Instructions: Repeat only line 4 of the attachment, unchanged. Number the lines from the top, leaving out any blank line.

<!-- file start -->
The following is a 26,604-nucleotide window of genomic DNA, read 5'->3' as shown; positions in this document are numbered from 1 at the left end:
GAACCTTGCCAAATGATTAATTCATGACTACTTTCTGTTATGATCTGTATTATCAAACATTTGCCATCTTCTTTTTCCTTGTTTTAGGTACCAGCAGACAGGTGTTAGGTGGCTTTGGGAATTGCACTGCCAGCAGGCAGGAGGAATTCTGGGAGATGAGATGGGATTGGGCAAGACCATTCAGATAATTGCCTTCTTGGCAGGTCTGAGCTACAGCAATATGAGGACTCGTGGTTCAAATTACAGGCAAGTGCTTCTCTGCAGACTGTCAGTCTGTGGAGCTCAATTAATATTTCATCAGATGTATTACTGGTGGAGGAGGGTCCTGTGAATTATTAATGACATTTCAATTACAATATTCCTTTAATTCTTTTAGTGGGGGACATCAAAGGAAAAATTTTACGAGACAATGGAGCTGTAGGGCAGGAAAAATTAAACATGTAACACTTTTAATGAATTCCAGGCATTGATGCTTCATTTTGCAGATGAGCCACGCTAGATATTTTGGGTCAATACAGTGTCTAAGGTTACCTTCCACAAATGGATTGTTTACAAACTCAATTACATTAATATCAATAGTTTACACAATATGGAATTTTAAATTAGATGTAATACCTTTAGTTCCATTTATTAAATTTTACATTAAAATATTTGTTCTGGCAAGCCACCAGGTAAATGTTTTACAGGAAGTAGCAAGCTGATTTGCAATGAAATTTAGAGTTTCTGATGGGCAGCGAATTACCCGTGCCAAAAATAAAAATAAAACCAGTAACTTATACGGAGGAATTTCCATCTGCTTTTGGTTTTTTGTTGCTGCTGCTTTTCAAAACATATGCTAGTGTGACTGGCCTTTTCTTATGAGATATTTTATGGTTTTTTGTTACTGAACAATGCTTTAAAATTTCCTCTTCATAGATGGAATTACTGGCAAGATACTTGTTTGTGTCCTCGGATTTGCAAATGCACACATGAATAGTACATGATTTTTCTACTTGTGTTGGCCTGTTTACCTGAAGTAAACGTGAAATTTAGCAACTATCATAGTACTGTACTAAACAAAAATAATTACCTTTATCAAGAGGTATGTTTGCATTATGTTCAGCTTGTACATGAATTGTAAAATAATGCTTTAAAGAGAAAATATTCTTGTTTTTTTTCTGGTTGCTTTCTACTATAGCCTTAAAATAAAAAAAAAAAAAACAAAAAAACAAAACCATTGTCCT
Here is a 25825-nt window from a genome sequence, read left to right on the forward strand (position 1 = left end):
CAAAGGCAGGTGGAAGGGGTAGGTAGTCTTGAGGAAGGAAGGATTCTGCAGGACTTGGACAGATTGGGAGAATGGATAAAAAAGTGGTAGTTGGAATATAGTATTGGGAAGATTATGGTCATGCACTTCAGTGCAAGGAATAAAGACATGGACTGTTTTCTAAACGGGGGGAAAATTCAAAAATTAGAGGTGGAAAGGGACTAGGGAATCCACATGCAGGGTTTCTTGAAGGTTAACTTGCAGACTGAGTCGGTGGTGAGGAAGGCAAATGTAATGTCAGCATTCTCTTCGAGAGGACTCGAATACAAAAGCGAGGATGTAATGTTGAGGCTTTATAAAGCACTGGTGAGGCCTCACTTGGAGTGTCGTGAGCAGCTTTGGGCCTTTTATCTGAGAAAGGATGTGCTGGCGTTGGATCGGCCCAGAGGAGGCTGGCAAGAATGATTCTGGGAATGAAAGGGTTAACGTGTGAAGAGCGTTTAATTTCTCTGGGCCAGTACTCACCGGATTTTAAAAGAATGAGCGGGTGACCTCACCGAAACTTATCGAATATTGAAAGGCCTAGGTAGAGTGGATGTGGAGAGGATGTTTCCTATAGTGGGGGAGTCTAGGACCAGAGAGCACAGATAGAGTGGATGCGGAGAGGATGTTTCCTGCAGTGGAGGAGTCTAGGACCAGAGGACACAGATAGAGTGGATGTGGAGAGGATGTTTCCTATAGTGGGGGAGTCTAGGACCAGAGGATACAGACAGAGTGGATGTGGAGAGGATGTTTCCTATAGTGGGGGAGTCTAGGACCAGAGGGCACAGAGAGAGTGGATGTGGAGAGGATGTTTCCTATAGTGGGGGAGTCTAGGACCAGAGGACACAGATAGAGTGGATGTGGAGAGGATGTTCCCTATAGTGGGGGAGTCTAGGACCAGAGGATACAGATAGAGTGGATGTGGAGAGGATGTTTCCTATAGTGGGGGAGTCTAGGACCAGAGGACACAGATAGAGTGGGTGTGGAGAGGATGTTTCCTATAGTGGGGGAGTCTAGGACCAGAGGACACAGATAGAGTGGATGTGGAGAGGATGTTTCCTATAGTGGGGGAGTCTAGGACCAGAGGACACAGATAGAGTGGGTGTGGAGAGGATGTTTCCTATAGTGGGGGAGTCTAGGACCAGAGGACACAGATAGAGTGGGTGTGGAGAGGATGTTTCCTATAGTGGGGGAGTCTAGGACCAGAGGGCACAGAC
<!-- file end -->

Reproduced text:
CAAAGGCAGGTGGAAGGGGTAGGTAGTCTTGAGGAAGGAAGGATTCTGCAGGACTTGGACAGATTGGGAGAATGGATAAAAAAGTGGTAGTTGGAATATAGTATTGGGAAGATTATGGTCATGCACTTCAGTGCAAGGAATAAAGACATGGACTGTTTTCTAAACGGGGGGAAAATTCAAAAATTAGAGGTGGAAAGGGACTAGGGAATCCACATGCAGGGTTTCTTGAAGGTTAACTTGCAGACTGAGTCGGTGGTGAGGAAGGCAAATGTAATGTCAGCATTCTCTTCGAGAGGACTCGAATACAAAAGCGAGGATGTAATGTTGAGGCTTTATAAAGCACTGGTGAGGCCTCACTTGGAGTGTCGTGAGCAGCTTTGGGCCTTTTATCTGAGAAAGGATGTGCTGGCGTTGGATCGGCCCAGAGGAGGCTGGCAAGAATGATTCTGGGAATGAAAGGGTTAACGTGTGAAGAGCGTTTAATTTCTCTGGGCCAGTACTCACCGGATTTTAAAAGAATGAGCGGGTGACCTCACCGAAACTTATCGAATATTGAAAGGCCTAGGTAGAGTGGATGTGGAGAGGATGTTTCCTATAGTGGGGGAGTCTAGGACCAGAGAGCACAGATAGAGTGGATGCGGAGAGGATGTTTCCTGCAGTGGAGGAGTCTAGGACCAGAGGACACAGATAGAGTGGATGTGGAGAGGATGTTTCCTATAGTGGGGGAGTCTAGGACCAGAGGATACAGACAGAGTGGATGTGGAGAGGATGTTTCCTATAGTGGGGGAGTCTAGGACCAGAGGGCACAGAGAGAGTGGATGTGGAGAGGATGTTTCCTATAGTGGGGGAGTCTAGGACCAGAGGACACAGATAGAGTGGATGTGGAGAGGATGTTCCCTATAGTGGGGGAGTCTAGGACCAGAGGATACAGATAGAGTGGATGTGGAGAGGATGTTTCCTATAGTGGGGGAGTCTAGGACCAGAGGACACAGATAGAGTGGGTGTGGAGAGGATGTTTCCTATAGTGGGGGAGTCTAGGACCAGAGGACACAGATAGAGTGGATGTGGAGAGGATGTTTCCTATAGTGGGGGAGTCTAGGACCAGAGGACACAGATAGAGTGGGTGTGGAGAGGATGTTTCCTATAGTGGGGGAGTCTAGGACCAGAGGACACAGATAGAGTGGGTGTGGAGAGGATGTTTCCTATAGTGGGGGAGTCTAGGACCAGAGGGCACAGAC